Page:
In his first full week in office, President Donald Trump has embarked on an aggressive attack on the American status quo through a rapid succession of executive orders. These orders alone have the potential to reshape the American landscape as we know it.
For those unfamiliar, every United States President is vested with executive authority when he takes office and can issue executive orders. These orders are binding upon federal agencies. Executive orders are used to direct the actions of federal officials and agencies, but cannot exceed laws established by congress. Most importantly, executive orders cannot operate outside of the bounds of the United States Constitution.
The most recent executive order and the one which has caused the most uproar is Trump’s ban on immigration from a select group of countries, prompting cries of religious bigotry and racism.
The order suspends the issuance of “Visa’s and other immigration benefits” to nationals of Iraq, Iran, Libya, Somalia, Sudan, Syria and Yemen for ninety days. Interestingly, the order does not include Saudi Arabia, a major hub for the 911 terrorists and the putative home of Osama bin Laden.
Even individuals who have current green cards or visas are now restricted from entering the country. Trump, however, has taken it a step further. In a television interview, Trump said that Christian refugees will be given top priority.
Trump and his supporters have insisted that this is not a Muslim ban. The problem is that on numerous occasions on the campaign trail, Trump has explicitly called for just that—a complete and total ban of all Muslims from entering the United States.
The plenary powers doctrine places the admission of non-US citizens to the United States squarely under the control of the Executive Branch and the Congress. In the 1972 case, Kliendienst v. Mandel, the Supreme Court , in upholding that doctrine, ruled that the President could institute immigration restrictions for “facially legitimate and bona fide” reasons. The real question then is whether or not the reasons advanced by Trump are facially legitimate and bona fide. This may look like a standard that favors Trump’s opposition, but it’s not that clear. When the Court says facially legitimate and bona fide, it means that it will not look beyond the stated reasons for the effectuation of the act unless there is a constitutional violation.
Because Trump has couched his Executive Order as a ban on immigration from certain countries, it certainly makes the decision from any Court a more difficult one. The order doesn’t say it’s a ban on Muslims. Our legal system is built on precedent, and the current caselaw strongly supports the plenary powers doctrine.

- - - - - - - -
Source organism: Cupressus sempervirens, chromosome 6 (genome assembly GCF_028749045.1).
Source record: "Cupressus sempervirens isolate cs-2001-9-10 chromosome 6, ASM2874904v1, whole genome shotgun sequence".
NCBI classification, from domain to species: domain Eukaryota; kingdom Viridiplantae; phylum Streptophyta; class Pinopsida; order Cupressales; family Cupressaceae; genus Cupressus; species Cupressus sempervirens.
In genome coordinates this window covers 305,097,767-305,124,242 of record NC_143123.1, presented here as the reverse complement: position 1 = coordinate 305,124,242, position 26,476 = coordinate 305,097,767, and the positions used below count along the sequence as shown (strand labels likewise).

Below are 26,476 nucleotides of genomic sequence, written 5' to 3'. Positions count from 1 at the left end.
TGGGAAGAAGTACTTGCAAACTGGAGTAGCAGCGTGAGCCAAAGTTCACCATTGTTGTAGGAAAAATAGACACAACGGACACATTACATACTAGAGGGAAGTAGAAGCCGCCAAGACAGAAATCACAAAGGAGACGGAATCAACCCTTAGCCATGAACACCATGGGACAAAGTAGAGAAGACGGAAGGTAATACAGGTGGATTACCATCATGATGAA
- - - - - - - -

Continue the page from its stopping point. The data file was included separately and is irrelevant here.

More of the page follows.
But the facts underlying this order suggest that it may run afoul of at least four constitutional clauses, most notably the Establishment Clause of the First Amendment. Under the Establishment Clause no person can be punished for entertaining or professing religious beliefs or disbeliefs. Ironically, the view of the Establishment Clause adopted by Justice Clarence Thomas in the Elk Grove and Town of Greece cases indicates that the Establishment Clause applies to acts affecting non-citizens as well as citizens. There is little doubt that the plenary powers doctrine in this instance would be overridden by the Establishment Clause if the court looks beyond the language of the order to its intent.
Trump may have a tough time convincing a court that this order is little more than religious targeting. None of the attacks on American soil since September 1, 2011 have been committed by individuals from those nations restricted by the ban. There is absolutely no evidence that those nations lent support to any persons in American terrorist acts. At best, Trump can only argue that countries under the ban are those where terror activity is thought to be most active. But if the ban was truly aimed at countries where terrorism is generated or most active, France would have been added to this list.
The reality is that Trump cannot tie these countries to specific episodes of terror inside the US, he cannot tie any individuals from these countries to any specific acts of US terror; he has only singled out countries with large Arabic populations as terror purveyors while excluding European countries with documented terrorist problems and perhaps most persuasively, he has advocated giving Christians priority in vetting. All of these facts suggest that the executive order was not issued in good faith but that it was merely a ruse for the President’s intended purpose—to exclude Muslims from entry into the United States.
Judge Ann M. Donnelly of United States District Court Eastern District has already issued a stay of the portion of the President’s actions removing holders of immigrant and non-immigrant visas, individuals with refugee applications and others from the United States. The true legal battle, however, is just beginning.
The implications of Trumps actions are huge for people of color. If successful, Trump and his alt-right cabinet will have found a formula to systemically eliminate immigration from countries with black and brown populations. This should serve as a wake-up call to those who feel that the vote doesn’t matter in America.
Robert Tarver is a practing attorney in New Jersey and the NorthStar News Legal Analyst.